The three-time All-Big Ten selection (First Team- 2020, Second Team – 2019, Third Team – 2018) is also one of two players in Big Ten history with 1,800 points, 500 rebounds, and 500 assists, joining Penn State’s Talor Battle. The Bowie, Maryland, native represented his home state as well as he could, becoming the only Maryland player in history to lead the program in scoring, assists, minutes, steals, and free throw percentage for three straight seasons.
What’s next for “Stix” Smith?
While we likely won’t hear a definitive answer for several more weeks, the consensus around Maryland media is that sophomore forward Jalen “Stix” Smith will eventually declare for the NBA Draft and be playing pro ball next season.
Smith made the wise choice of not leaving school after his freshman season and taking another year to develop his body in game. He did just that. Smith came into the season with 25 pounds of more muscle and increased his production across the board. Finishing tied for third nationally with 21 double-doubles, Smith averaged 15.5 points, 10.5 rebounds, and 2.4 blocks per game for the Terps this season.
Smith finished the 2019-20 season First Team All-Big Ten and on the conference’s All-Defensive Team. He is also a Sporting News and CBS Sports All-American and was a Karl Malone Power Forward of the Year Award finalist and Naismith Player of the Year Award semifinalist.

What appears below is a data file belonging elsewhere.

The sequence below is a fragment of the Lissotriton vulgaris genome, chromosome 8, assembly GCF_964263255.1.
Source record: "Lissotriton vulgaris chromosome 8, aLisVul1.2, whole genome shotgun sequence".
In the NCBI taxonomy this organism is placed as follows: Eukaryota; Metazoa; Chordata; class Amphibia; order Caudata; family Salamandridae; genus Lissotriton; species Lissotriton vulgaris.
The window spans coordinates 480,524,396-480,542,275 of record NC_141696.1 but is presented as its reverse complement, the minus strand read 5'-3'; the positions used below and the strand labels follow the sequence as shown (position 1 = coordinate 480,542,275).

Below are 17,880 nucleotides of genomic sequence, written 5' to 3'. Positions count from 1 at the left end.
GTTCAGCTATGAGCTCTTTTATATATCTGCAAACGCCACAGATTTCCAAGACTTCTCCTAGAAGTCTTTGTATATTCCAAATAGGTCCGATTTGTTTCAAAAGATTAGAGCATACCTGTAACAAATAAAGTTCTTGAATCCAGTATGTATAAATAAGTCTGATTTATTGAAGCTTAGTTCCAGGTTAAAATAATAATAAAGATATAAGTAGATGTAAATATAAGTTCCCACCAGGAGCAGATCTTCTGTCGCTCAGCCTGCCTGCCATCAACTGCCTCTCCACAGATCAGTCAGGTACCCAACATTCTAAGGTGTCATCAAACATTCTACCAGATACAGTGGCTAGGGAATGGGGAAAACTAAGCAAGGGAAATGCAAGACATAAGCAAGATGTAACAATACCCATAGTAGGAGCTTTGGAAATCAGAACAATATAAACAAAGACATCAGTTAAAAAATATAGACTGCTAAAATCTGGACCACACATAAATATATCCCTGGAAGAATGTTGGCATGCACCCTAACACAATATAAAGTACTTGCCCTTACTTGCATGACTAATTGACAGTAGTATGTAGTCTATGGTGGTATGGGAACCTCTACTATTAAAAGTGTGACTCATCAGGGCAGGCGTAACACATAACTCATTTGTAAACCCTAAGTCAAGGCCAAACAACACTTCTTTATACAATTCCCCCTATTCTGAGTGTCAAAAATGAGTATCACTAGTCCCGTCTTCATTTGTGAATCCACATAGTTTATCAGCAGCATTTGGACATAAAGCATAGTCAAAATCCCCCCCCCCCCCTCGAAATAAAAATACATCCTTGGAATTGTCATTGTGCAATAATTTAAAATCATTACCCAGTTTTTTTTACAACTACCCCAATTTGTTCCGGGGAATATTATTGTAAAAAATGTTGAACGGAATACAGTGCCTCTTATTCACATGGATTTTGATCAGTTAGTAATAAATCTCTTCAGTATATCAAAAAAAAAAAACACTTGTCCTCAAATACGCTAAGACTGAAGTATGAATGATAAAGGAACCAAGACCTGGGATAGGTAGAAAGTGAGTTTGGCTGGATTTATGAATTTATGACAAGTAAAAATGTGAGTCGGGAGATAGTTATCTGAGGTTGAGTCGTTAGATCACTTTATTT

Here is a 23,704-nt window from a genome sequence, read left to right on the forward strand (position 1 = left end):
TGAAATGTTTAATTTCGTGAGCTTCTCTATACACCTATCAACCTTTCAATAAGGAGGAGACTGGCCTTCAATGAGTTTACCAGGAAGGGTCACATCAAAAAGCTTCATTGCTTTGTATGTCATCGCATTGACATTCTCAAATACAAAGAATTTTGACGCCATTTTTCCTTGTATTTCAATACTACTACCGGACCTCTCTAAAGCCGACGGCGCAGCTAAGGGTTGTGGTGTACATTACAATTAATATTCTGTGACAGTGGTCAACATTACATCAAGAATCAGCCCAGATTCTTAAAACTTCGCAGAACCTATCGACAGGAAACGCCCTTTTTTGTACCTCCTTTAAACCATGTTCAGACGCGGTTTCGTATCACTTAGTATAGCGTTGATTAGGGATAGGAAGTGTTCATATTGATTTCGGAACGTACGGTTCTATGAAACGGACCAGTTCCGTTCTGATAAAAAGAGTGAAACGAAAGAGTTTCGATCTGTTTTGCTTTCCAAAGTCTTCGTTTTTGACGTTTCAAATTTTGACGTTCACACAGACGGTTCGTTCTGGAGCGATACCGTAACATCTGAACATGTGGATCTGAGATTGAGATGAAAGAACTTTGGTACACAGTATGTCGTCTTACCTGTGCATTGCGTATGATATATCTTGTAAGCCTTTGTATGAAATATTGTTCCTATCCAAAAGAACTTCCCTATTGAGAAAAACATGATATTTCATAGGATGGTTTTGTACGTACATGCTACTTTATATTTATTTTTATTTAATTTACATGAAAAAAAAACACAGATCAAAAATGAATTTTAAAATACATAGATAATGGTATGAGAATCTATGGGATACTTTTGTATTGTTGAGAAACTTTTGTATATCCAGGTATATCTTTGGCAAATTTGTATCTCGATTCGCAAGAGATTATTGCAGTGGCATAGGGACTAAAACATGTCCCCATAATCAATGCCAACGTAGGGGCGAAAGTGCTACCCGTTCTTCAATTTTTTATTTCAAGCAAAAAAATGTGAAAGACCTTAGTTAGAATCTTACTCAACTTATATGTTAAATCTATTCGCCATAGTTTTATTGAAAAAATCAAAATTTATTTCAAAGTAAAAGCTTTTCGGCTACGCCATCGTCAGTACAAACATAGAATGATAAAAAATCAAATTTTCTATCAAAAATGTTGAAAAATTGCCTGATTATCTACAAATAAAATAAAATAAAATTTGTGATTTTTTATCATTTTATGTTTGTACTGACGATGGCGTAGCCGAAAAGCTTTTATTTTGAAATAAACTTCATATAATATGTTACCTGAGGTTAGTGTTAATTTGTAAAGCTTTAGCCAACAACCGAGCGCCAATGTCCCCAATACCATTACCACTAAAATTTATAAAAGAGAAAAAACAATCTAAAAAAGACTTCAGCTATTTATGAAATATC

I think I speak for everyone when I say thank you “Stix” for two great years in College Park.
2020-21 without Cowan and “Stix”
So without Maryland’s two leading scorers and First Team All-Big Ten members returning next season, what is the Terps’ roster going to look like?
As of now, the only committed recruits coming in are Baltimore native Marcus Dockery, who currently plays guard at Brewster Academy in Wolfeboro, New Hampshire, and Chicago native Aquan Smart, who also plays guard but is more of a true point guard than Dockery. Both are rated as three-stars by Rivals.com.
Guards Eric Ayala and Darryl Morsell as well as forward Donta Scott will be the returning starters for Maryland and all see their roles increase even further as they attempt to pick up the slack left by Smith and Cowan. Big Ten Sixth Man of the Year, Aaron Wiggins, will be asked to step into a starting role and could very well take over as the team’s leading scorer because of his athleticism and offensive versatility.